Community-Based Tourism: When Locals Open Their Doors to You


Have you ever taken a trip where you longed to jump the fence of your little tourist corral and sample the free-range flavor of local life? All too often, tourists sit at restaurants with everyone around them speaking English, and gaze wistfully out at exotic passersby going about their daily business. If you’re one of those tourists, you’ve dreamed about how different your vacation would be if you were walking alongside one of these locals in a friendly conversation; how wonderful it would be if only you could go home with them and sit in their kitchen while they prepare their evening meal. Thanks to internet magic, this kind of inter-cultural adventure is now within your reach.

The “Couchsurfing” generation


Social media exists for more purposes than posting photos and gathering “likes.” Now that people are accustomed to creating profiles and sharing who they are, the opportunities for homestays have blossomed. Community based tourism refers to online networks where travelers and hosts can meet and make plans. People on both sides of this equation post profiles, which may include photos, written information about themselves, and feedback from other hosts and guests whom they have connected with in the past. Communication barriers are lowered because people with a fragile command of a language usually do better reading and writing, so the possible number of people you can meet is greatly expanded by online hospitality networks.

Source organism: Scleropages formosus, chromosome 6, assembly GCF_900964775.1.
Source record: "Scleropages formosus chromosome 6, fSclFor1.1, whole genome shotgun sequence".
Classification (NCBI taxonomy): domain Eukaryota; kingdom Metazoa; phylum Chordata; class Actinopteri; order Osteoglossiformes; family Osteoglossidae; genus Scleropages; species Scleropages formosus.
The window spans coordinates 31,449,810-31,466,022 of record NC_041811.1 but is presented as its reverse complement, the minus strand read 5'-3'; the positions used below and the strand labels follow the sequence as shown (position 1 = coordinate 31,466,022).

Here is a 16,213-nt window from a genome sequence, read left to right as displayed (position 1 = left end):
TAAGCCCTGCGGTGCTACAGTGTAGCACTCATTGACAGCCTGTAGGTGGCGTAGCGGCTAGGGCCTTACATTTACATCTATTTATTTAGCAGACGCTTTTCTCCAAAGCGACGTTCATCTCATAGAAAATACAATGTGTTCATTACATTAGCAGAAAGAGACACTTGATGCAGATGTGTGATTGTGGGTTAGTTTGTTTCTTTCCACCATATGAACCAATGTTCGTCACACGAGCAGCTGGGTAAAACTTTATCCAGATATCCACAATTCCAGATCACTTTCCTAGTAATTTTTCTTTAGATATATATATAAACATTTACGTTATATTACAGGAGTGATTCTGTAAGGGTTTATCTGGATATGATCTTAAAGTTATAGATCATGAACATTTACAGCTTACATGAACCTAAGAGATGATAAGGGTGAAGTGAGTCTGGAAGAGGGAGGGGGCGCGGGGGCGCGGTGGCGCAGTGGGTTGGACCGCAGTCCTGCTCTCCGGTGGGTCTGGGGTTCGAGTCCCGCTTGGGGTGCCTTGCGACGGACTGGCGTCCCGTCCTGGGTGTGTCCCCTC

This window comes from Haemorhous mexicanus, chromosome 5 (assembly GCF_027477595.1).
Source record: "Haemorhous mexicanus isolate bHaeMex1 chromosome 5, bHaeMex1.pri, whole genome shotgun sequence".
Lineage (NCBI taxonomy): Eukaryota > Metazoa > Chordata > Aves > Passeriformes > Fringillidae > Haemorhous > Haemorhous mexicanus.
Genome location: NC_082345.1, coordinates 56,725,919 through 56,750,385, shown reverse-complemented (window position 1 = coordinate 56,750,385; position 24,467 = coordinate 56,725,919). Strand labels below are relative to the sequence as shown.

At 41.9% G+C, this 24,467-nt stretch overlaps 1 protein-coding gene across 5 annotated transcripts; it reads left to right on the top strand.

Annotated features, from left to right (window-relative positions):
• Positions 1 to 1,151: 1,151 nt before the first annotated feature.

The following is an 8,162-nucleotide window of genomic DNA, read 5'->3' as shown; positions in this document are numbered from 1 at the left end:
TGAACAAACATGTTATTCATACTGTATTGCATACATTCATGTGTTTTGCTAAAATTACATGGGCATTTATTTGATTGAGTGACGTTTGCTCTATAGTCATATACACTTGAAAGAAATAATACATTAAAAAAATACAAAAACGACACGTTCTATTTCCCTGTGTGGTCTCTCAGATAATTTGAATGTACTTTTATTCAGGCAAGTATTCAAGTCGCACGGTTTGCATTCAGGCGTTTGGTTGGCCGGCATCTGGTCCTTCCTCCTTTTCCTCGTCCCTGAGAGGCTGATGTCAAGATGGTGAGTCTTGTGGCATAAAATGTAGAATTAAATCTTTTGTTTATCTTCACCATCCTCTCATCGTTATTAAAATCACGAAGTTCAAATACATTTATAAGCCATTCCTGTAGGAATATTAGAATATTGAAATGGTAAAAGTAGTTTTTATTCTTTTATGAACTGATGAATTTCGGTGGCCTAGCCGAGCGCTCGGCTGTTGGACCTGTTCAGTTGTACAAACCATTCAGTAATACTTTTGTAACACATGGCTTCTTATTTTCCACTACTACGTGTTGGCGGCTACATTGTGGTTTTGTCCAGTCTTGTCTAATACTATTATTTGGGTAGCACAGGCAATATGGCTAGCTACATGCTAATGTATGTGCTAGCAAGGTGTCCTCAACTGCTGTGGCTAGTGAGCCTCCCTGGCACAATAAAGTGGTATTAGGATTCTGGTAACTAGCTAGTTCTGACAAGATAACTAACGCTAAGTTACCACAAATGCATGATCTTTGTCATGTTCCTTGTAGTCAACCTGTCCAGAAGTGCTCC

How community-based tourism works


Once you know when and where you want to travel, you log into a site like Couchsurfing or Airbnb and browse through hosts and lodgings in that area. These sites off plenty of search filters, so you can seek out hosts of specific ages and genders, or lodgings of a particular type. Airbnb includes a safe method of prepayment for lodgings, and it includes options for renting an entire apartment or home. Couchsurfing and Be Welcome specifically exclude the exchange of money, and exist solely for the purpose of friendship and cultural exchange. HomeLink matches people who would like to swap homes with each other, so that they each are simultaneously guest and host.

More than a bargain


This type of travel can obviously offer terrific financial savings, but someone who chooses community-based tourism only for the purpose of saving money is probably not going to enjoy the experience. What couchsurfing hosts are hoping for, in exchange for their hospitality, is good company and interesting cultural sharing. In general, you should not accept a free invitation to stay at someone’s home if you have so many existing plans and commitments that you expect to only be at the lodgings long enough to sleep. Instead, couchsurfing works best if you coordinate schedules with your host so that you can treat him or her to a meal out, or perhaps you can introduce a new kind of card game to the family, or even cook a special food from your own region.

Whether you’re swapping homes, renting a whole private apartment, or couchsurfing in someone’s spare bedroom, community-based tourism provides a gateway out of the standard tourist circuit. A bit of friendliness and extra planning is all that’s needed to make your next trip be truly one-of-a-kind.